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  4. 1 The said law is existing all over the world as it reduces litigation due to the said parameters in the limitation act of India.
    2 If this law of adverse possession is changed or abolished it would be unconstitutional would undermine the honorable Parliament of India will and facilitate unnecessary litigation which were already barred by The limitation act of India ,
    3 it would also facilitate crime as criminals would be hired by the post owner’s who already lost there title by adverse possession to take possession from the current owner,
    4 it would also harass lacks of people/family’s in India who have bought properties on oral agreements , part agreements in olden days by just paying money and taking over possession due to High illiteracy rate buying property by virtue of receipt’s or just taking over possession not hiring advocates due to money shortage and just ending up making documents if at all which were not completely recognized , authorized by state and did not / were not entitled to get their names mutated in various government records as morally, constitutionally these transactions were genuine but were not documented as per the current law
    Due to above said reasons and foreseen circumstances and as time passed the said purchases/people who were in possession of their respected properties also perfected their title by adverse possession as the claimants as per the government records in every state of India already knew that they are no more owners/don’t have right over the said property as such in rural areas and in urban areas people/families are saved by the virtue of adverse possession “The Limitation Act 1968 “for illiteracy of their forefathers/their own illiteracy . This law is being practiced all over the world , also it is evident in the Indian Evidence Act the person in possession is primafaci the owner of the property More “The Concept of adverse possession exist to cure potential or actual defects in real estate titles by putting a statute of limitation on possible litigation over ownership and possession. A landowner could be secure in title to his land’ otherwise, long-lost heirs of any former owner, possessor or lien holder of centuries past could came forward with a legal clam on the property “ ,but in India we still have this situation in rural parts and as well as in modern cities due to illiteracy, lakhs of legal knowledge y,money constraints etc as such The law of adverse possession by the virtue of The Limitation act of India 1968 DON’T NOT WARRANT ANY CHANGE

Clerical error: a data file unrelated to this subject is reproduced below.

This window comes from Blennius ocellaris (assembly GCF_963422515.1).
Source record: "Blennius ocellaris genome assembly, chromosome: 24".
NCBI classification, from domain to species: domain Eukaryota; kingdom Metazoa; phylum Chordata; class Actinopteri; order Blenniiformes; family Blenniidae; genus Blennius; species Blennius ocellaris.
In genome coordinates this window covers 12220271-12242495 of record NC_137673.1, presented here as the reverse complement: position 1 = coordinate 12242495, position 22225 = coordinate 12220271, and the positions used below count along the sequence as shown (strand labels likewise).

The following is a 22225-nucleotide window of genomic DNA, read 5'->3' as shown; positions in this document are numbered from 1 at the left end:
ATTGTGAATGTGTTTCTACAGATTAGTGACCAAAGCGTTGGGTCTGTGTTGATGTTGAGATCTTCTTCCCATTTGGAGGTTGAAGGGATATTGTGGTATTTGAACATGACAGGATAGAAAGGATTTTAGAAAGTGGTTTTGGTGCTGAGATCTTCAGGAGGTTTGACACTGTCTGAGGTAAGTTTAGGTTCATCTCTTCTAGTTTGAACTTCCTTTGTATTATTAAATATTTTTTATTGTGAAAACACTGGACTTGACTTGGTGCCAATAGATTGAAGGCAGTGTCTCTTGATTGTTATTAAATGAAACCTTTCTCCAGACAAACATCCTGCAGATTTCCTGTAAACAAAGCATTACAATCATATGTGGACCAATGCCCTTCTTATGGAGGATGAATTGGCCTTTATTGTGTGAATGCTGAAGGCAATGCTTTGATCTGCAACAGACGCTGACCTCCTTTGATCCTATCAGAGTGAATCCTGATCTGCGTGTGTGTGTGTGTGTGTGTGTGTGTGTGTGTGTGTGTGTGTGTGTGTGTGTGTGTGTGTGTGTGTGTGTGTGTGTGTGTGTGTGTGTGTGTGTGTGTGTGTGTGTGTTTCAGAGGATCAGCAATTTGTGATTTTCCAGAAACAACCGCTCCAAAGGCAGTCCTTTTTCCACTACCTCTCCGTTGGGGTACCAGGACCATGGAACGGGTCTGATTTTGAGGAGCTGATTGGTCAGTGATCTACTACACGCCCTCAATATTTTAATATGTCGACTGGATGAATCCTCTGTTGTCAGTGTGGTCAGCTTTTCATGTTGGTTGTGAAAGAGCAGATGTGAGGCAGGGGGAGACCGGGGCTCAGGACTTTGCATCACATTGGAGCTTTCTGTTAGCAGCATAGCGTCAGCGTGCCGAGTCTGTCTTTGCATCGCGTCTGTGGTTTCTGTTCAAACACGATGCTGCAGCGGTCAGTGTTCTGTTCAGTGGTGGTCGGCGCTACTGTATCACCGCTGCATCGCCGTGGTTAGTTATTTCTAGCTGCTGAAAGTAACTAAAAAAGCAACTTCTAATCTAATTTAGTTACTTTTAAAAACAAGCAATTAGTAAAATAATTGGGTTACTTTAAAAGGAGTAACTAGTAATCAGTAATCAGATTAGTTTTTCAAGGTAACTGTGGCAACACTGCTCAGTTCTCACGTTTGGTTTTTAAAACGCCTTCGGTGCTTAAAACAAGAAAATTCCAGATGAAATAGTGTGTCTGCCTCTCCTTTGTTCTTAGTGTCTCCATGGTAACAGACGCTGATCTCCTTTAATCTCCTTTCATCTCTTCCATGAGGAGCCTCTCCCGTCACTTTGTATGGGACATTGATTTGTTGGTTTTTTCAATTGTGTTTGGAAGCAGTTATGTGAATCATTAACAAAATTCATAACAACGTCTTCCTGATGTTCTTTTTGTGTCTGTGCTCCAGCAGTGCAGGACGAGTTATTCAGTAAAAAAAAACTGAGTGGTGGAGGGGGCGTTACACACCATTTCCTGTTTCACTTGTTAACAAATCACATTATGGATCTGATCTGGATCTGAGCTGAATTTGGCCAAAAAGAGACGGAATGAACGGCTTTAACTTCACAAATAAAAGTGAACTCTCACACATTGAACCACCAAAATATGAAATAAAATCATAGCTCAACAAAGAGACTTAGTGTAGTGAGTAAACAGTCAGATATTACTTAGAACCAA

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    Replies
    1. Sir - The views you have expressed are very just and very wise especially in India where most of the people are literally illiterate and not just legally illiterate.People sell and buy properties in good faith and any any attempt to abolish this Law by a few short sighted people sitting in power will create a chaos and destroy Human relations by encouraging some people to legally destroy the lives of their fellow people just because they did not have the common sense or access to legal advice to have their property properly documented and registered - in the Government Land registration Offices where corruption is so ripe that it is a menace rather than service to the people. Hope your views will open the eyes of the short sighted who do not see the spirit and merits of the Law just because some people seem to misuse it.